But when I was serving as interim pastor of a large moderate Baptist congregation in 2017-18, I was not quite so direct. I talked about the new president as little as possible. I mainly visited the sick, buried the dead, planned an educational program, and wrote sermons about all kinds of things other than Trump.
In that pastoral role I was attempting to keep a fragile congregational peace, take seriously my ministerial responsibilities and leave the prophetic denunciations to others. It seemed appropriate to the role and necessary for the church’s well-being.
“What if you believe that preaching Jesus and making disciples requires talking about real-world political events?”
Some congregants think this is exactly what all pastors should do. I have certainly heard church members say quite vehemently that if people want politics, they can access politics, 24/7, any day of the week, but at church, they should hear about Jesus. The role of pastors is to preach the gospel and grow disciples, not harangue people about politics.
Well, maybe. But what if you believe that preaching Jesus and making disciples requires talking about real-world political events, even down to how people vote? Are there at least moments when telling the truth as we see it is worth risking everything? And how do we know when that time has come?
Today we look back on the quiet white pastors and white churches of the 1960s, holding their worship services and doing their pastoral care while their Black Christian sisters and brothers were getting beat up on the streets outside for seeking basic dignity and freedom. Most of us now are quite sure that the white pastors’ silence was not OK. But the same considerations that kept them quiet keep many just as quiet today, as our streets are again filled with protesters.
And yet, does the obligation to tell the truth, take a stand, fight injustice, speak up for what is right, ever end? Are we doomed to perpetual moral conflict? Are there times and spaces where we just call a truce, at least for a while?
What about at Thanksgiving with Uncle Bob, or with Mom and Dad, or Brother and Sister-in-Law? Somebody says something offensive, and it’s off to the races. Or is it? Many of my students shudder as they tell me about this painful dilemma at #EverySingleHolidayDinner.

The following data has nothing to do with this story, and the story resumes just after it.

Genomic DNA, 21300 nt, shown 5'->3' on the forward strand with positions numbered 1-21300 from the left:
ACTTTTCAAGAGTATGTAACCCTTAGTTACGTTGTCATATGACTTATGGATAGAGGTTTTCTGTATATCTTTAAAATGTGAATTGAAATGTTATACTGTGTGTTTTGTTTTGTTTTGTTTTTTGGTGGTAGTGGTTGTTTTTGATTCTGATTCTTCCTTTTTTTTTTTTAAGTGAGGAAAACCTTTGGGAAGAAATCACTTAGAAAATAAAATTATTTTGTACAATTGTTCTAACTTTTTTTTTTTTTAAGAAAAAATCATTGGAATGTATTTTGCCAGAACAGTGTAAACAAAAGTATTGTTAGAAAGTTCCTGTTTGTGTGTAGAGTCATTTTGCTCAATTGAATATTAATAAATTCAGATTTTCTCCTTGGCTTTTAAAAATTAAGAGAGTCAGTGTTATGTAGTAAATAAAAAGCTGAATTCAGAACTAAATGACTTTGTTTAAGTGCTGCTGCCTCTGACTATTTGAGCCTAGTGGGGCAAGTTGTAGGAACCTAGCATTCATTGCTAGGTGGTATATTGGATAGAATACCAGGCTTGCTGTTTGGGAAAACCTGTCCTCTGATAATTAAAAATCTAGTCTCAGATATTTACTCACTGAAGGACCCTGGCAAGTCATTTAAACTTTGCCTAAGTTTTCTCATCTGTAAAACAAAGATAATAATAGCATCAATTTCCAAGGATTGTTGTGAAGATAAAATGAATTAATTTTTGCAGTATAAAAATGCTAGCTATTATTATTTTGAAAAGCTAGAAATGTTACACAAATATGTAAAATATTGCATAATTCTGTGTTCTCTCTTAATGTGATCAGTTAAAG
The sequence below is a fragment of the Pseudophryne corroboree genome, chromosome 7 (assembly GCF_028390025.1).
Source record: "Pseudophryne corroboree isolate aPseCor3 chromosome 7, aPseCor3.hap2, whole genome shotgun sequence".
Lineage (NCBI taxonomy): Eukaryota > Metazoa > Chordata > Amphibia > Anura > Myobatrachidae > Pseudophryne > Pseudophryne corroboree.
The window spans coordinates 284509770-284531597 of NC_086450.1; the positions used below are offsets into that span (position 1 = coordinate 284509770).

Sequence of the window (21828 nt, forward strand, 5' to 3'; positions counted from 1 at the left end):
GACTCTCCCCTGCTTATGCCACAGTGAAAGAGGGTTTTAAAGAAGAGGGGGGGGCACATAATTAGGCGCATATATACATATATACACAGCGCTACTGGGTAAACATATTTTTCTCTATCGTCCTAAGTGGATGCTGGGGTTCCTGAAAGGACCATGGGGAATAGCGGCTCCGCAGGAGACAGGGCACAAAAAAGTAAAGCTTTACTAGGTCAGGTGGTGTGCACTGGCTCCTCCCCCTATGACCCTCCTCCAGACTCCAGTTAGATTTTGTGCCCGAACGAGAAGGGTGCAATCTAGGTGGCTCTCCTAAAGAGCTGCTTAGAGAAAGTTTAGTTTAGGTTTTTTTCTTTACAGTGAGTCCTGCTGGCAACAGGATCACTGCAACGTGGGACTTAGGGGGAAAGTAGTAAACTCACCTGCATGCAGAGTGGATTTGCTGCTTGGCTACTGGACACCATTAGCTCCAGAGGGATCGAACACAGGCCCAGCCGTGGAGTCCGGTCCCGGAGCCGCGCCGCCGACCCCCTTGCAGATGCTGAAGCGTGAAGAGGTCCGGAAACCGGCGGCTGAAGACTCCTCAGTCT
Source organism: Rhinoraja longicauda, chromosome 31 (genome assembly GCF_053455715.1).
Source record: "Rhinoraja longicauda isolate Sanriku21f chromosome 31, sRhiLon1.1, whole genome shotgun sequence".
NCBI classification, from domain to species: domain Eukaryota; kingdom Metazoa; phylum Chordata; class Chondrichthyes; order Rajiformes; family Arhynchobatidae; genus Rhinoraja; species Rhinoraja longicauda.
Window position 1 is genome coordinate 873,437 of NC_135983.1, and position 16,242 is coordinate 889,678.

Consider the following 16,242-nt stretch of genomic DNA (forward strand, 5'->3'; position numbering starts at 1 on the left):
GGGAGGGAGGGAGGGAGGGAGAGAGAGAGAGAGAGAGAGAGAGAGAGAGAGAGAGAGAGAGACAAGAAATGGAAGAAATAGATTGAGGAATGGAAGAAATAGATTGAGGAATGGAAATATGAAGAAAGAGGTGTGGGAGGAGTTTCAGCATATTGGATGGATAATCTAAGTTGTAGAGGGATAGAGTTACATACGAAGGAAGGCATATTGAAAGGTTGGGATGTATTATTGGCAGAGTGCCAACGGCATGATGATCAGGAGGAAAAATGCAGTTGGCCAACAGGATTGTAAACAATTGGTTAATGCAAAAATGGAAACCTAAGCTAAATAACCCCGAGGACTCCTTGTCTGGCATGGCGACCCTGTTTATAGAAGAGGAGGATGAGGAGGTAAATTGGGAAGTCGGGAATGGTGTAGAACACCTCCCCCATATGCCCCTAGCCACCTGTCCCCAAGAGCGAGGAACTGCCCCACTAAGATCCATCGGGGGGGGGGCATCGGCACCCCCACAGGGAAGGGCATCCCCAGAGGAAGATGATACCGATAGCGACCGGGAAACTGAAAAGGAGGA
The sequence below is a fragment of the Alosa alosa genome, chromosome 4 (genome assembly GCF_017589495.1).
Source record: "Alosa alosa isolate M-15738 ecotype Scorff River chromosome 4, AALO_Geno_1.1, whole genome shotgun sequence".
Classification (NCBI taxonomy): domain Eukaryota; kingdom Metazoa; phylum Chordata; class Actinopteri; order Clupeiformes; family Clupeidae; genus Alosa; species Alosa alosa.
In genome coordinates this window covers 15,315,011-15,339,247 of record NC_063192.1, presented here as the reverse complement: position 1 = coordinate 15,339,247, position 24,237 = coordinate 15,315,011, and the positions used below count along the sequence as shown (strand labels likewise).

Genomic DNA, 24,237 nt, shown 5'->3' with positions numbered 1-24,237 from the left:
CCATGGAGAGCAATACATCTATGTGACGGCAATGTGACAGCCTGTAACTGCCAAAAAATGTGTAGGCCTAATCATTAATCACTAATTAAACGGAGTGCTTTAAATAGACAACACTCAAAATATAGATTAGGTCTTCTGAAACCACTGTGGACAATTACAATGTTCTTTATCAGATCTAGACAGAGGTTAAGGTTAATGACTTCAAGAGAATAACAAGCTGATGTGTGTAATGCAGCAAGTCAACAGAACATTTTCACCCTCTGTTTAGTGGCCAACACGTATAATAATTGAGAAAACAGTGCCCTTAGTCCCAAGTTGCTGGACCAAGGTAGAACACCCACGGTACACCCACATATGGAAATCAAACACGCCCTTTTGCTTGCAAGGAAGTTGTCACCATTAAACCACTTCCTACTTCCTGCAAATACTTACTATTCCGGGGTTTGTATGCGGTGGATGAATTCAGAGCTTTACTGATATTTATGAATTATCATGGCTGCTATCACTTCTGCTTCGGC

Is there an overall solution here?
Zechariah 8:16 says: “Speak the truth to one another, render in your gates judgments that are true and make for peace.”
Ephesians 4:15 says: “Speaking the truth in love, we must grow up in every way into him who is the head, into Christ.”
Together, these texts suggest that truth-telling ultimately is the path to communal peace, and that speaking the truth in love is the way of Jesus.
That rings deeply true. But the complexities don’t go away.
Speaking the truth, even in love, may evoke fierce and costly conflict before it yields true peace — if it ever does. When our words yield conflict, it may or may not mean we have failed to speak the truth in love. And when we have managed to keep the peace, it may or may not mean we have met our obligations to Christ.
Jesus blazed this trail long before us, and all we can do is our best to follow his lead.
David Gushee is Distinguished University Professor of Christian Ethics and Director of the Center for Theology and Public Life at Mercer University. He is the past-president of both the American Academy of Religion and Society of Christian Ethics. He is an author or editor of 25 books. His most recognized works include “Righteous Gentiles of the Holocaust,” “Kingdom Ethics,” “The Sacredness of Human Life,” and “Changing Our Mind.” He earned the Ph.D. from Union Seminary. He and his wife, Jeanie, live in Atlanta.